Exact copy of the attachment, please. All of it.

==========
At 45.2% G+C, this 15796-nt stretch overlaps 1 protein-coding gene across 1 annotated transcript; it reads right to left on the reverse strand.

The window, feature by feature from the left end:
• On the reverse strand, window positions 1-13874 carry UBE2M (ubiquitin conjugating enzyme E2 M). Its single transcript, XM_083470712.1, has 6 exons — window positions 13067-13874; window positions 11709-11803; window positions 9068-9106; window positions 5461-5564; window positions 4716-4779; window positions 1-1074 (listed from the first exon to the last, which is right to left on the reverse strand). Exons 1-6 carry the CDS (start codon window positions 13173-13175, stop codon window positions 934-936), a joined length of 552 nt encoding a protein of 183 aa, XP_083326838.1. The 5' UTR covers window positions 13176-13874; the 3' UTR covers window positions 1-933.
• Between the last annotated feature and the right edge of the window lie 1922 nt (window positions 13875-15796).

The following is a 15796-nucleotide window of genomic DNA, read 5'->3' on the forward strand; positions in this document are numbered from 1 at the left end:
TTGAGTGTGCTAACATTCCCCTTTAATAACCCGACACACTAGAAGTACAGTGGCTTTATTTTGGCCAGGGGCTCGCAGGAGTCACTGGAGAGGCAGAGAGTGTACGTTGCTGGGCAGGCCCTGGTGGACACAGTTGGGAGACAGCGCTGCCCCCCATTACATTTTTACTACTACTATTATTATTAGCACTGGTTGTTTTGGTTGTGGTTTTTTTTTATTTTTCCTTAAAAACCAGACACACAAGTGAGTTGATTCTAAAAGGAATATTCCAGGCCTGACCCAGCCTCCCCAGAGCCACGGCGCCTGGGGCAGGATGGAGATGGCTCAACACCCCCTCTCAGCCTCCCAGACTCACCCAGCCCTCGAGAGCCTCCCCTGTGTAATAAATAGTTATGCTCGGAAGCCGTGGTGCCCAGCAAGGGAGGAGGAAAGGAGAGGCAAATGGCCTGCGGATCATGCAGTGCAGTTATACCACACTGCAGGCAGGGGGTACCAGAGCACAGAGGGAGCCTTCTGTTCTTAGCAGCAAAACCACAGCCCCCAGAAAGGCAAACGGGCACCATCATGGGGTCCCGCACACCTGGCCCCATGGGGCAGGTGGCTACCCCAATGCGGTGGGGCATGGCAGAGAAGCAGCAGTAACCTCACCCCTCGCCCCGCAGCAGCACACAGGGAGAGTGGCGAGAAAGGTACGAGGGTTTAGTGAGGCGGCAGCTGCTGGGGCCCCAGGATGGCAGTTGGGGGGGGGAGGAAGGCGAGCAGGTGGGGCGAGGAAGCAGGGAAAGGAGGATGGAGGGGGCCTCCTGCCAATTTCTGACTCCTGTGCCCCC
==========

At 45.2% G+C, this 15796-nt stretch overlaps 1 protein-coding gene across 1 annotated transcript; it reads right to left on the reverse strand.

The window, feature by feature from the left end:
• On the reverse strand, window positions 1-13874 carry UBE2M (ubiquitin conjugating enzyme E2 M). Its single transcript, XM_083470712.1, has 6 exons — window positions 13067-13874; window positions 11709-11803; window positions 9068-9106; window positions 5461-5564; window positions 4716-4779; window positions 1-1074 (listed from the first exon to the last, which is right to left on the reverse strand). Exons 1-6 carry the CDS (start codon window positions 13173-13175, stop codon window positions 934-936), a joined length of 552 nt encoding a protein of 183 aa, XP_083326838.1. The 5' UTR covers window positions 13176-13874; the 3' UTR covers window positions 1-933.
• Between the last annotated feature and the right edge of the window lie 1922 nt (window positions 13875-15796).

The following is a 15796-nucleotide window of genomic DNA, read 5'->3' on the forward strand; positions in this document are numbered from 1 at the left end:
TTGAGTGTGCTAACATTCCCCTTTAATAACCCGACACACTAGAAGTACAGTGGCTTTATTTTGGCCAGGGGCTCGCAGGAGTCACTGGAGAGGCAGAGAGTGTACGTTGCTGGGCAGGCCCTGGTGGACACAGTTGGGAGACAGCGCTGCCCCCCATTACATTTTTACTACTACTATTATTATTAGCACTGGTTGTTTTGGTTGTGGTTTTTTTTTATTTTTCCTTAAAAACCAGACACACAAGTGAGTTGATTCTAAAAGGAATATTCCAGGCCTGACCCAGCCTCCCCAGAGCCACGGCGCCTGGGGCAGGATGGAGATGGCTCAACACCCCCTCTCAGCCTCCCAGACTCACCCAGCCCTCGAGAGCCTCCCCTGTGTAATAAATAGTTATGCTCGGAAGCCGTGGTGCCCAGCAAGGGAGGAGGAAAGGAGAGGCAAATGGCCTGCGGATCATGCAGTGCAGTTATACCACACTGCAGGCAGGGGGTACCAGAGCACAGAGGGAGCCTTCTGTTCTTAGCAGCAAAACCACAGCCCCCAGAAAGGCAAACGGGCACCATCATGGGGTCCCGCACACCTGGCCCCATGGGGCAGGTGGCTACCCCAATGCGGTGGGGCATGGCAGAGAAGCAGCAGTAACCTCACCCCTCGCCCCGCAGCAGCACACAGGGAGAGTGGCGAGAAAGGTACGAGGGTTTAGTGAGGCGGCAGCTGCTGGGGCCCCAGGATGGCAGTTGGGGGGGGGAGGAAGGCGAGCAGGTGGGGCGAGGAAGCAGGGAAAGGAGGATGGAGGGGGCCTCCTGCCAATTTCTGACTCCTGTGCCCCC